Great news! Good to see how strong the ruling was too!

wes bogdan
profile image
I wonder if extreme conservatives or simply those unfamiliar with gaming will cease and deist or simply re-double their efforts @ censorship of gaming.



Personally I think a 7-2 ruling is great news and hope the aforementioned groups find better ways to spend their time.

Rob Wright
profile image
Already wrote it but it bears repeating: Breyer and Thomas were the dissenters, and Breyer is one of the more liberal justices on the court. Meanwhile, Scalia -- arguably the most conservative justice in recent history -- wrote the majority opinion and strongly criticized the proposed law.



In any event, I don't think you can safely say that anti-gaming legislation is heavily titled toward one end of the political spectrum. Democrats and Republicans alike are hitting this issue with stunning regularity these days.

Cody Scott
profile image
As an extreme conservative, most likely not, and it was liberals wanting this law passed in CA. Not conservatives, and Schwarzenegger (even though he was a republican) was not a conservative, he was a moderate at best.

Dennis Groenewoud
profile image
This certainly is wonderful news, maybe now games will be less the subject of hate from the press. The game industry ,like the film and music industry did, is growing up and people seem to begin to recognize that.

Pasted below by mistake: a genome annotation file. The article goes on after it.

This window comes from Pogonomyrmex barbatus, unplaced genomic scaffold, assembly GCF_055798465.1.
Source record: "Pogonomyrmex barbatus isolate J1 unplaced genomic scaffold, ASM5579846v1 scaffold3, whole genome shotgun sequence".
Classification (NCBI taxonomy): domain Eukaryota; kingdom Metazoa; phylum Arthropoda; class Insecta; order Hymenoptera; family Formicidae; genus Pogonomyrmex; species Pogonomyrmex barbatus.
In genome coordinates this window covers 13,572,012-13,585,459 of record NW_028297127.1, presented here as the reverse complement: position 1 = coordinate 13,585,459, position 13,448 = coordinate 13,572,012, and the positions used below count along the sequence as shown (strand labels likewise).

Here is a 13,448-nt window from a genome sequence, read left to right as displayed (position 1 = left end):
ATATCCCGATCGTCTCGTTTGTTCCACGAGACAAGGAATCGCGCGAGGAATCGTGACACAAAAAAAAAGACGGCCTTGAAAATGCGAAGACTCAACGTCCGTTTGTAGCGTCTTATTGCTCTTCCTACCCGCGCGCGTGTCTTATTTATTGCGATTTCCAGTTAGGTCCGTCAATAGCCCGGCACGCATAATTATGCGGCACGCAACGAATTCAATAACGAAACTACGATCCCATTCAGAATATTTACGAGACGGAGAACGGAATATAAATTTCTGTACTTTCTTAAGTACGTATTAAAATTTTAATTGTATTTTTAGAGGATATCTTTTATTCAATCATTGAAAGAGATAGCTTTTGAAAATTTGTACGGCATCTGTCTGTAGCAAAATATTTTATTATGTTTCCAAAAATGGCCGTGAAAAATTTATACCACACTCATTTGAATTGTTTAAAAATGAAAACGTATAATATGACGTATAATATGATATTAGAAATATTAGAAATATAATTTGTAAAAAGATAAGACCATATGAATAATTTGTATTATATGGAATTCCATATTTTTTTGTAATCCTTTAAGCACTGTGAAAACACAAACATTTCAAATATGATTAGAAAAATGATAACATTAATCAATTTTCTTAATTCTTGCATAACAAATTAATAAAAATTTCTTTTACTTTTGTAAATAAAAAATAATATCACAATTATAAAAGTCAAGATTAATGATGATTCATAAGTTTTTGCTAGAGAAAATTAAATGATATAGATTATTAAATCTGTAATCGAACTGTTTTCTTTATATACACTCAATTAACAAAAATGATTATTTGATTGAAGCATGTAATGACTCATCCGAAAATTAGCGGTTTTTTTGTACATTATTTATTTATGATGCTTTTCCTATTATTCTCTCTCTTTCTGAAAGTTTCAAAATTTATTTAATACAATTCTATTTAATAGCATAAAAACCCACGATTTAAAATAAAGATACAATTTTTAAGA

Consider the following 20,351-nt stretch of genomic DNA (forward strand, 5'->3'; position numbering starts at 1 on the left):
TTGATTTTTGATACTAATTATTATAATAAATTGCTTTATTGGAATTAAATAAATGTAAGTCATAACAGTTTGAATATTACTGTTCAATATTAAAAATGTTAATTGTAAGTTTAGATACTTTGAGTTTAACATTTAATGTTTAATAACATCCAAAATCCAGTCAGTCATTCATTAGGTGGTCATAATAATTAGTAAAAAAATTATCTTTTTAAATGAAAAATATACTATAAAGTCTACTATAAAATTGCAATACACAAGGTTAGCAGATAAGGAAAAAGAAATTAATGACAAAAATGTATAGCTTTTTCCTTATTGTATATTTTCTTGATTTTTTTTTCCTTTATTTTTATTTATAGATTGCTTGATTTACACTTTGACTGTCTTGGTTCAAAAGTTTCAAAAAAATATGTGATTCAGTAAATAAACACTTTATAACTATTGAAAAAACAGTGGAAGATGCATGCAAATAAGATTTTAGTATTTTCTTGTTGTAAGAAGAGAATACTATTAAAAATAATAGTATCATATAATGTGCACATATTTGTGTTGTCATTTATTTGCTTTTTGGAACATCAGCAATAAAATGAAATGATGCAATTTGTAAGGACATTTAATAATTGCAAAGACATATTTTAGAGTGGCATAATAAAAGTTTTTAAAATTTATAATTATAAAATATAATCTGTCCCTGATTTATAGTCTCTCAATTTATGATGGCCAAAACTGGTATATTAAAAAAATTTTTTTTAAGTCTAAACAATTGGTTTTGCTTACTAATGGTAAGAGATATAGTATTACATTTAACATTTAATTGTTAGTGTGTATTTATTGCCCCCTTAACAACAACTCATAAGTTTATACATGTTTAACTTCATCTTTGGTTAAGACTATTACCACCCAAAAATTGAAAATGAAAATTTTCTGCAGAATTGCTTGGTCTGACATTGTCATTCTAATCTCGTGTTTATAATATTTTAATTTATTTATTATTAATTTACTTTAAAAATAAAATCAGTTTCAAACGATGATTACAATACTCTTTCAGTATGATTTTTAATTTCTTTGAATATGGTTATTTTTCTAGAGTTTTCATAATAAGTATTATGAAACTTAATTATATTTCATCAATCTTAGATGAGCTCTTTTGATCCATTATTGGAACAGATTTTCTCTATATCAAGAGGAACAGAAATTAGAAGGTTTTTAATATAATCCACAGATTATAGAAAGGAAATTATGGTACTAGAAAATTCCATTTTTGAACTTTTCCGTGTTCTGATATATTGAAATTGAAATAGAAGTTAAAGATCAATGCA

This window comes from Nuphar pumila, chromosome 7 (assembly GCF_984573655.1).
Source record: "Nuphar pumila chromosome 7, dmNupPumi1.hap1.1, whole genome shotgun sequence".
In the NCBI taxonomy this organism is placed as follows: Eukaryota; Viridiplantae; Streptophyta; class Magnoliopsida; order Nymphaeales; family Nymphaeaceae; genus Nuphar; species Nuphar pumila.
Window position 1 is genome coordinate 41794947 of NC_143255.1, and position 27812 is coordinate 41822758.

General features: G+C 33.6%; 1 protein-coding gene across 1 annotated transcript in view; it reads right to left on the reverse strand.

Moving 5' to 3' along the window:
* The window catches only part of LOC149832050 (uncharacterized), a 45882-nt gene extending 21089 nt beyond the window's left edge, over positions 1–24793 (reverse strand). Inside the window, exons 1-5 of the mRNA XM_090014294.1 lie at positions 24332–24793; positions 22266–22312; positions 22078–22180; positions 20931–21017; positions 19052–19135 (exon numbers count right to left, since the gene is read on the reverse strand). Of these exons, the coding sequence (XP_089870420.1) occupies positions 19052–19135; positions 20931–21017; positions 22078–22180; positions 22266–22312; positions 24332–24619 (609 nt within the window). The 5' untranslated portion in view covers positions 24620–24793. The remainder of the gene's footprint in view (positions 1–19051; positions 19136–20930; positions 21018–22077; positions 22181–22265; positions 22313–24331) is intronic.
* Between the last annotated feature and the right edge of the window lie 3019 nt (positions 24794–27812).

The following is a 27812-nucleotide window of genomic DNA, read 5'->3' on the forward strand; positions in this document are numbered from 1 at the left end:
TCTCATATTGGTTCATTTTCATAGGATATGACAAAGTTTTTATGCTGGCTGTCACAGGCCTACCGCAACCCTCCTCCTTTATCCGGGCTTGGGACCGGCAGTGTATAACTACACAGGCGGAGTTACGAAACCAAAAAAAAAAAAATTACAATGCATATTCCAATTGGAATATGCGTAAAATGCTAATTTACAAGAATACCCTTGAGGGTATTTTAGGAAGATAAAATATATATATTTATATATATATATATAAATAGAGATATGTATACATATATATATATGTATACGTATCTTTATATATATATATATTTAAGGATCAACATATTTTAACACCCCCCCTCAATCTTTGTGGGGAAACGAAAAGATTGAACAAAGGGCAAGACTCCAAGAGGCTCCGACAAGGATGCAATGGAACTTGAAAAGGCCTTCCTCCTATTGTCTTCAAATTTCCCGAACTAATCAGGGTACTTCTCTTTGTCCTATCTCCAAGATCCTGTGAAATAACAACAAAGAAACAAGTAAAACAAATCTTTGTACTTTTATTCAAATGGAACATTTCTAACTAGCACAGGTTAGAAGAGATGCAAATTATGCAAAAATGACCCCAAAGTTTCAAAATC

John McMahon
profile image
YAY! I'm a very happy at this news. I saw the headline on CNN, but I had to read the details here at gamasutra first. 7-2, great victory.



Course this will not stop the accusations, like movies and rock-n-roll it will only stop when the current generation is older and those that accept gaming are the majority. But this gives game developers a lot of power to protect their messages or lack thereof.

Richard Lackinger
profile image
Congrats game industry, YOU ROCK! Perhaps we can stop wasting money on game censorship and start spending it on something worthwhile. I hear the tribble population is getting out of control again.

Jerry Hall
profile image
Nice icon Mr. Lackinger

Richard Lackinger
profile image
Thank you, sir. One of my favorites :)


none
 
Comment: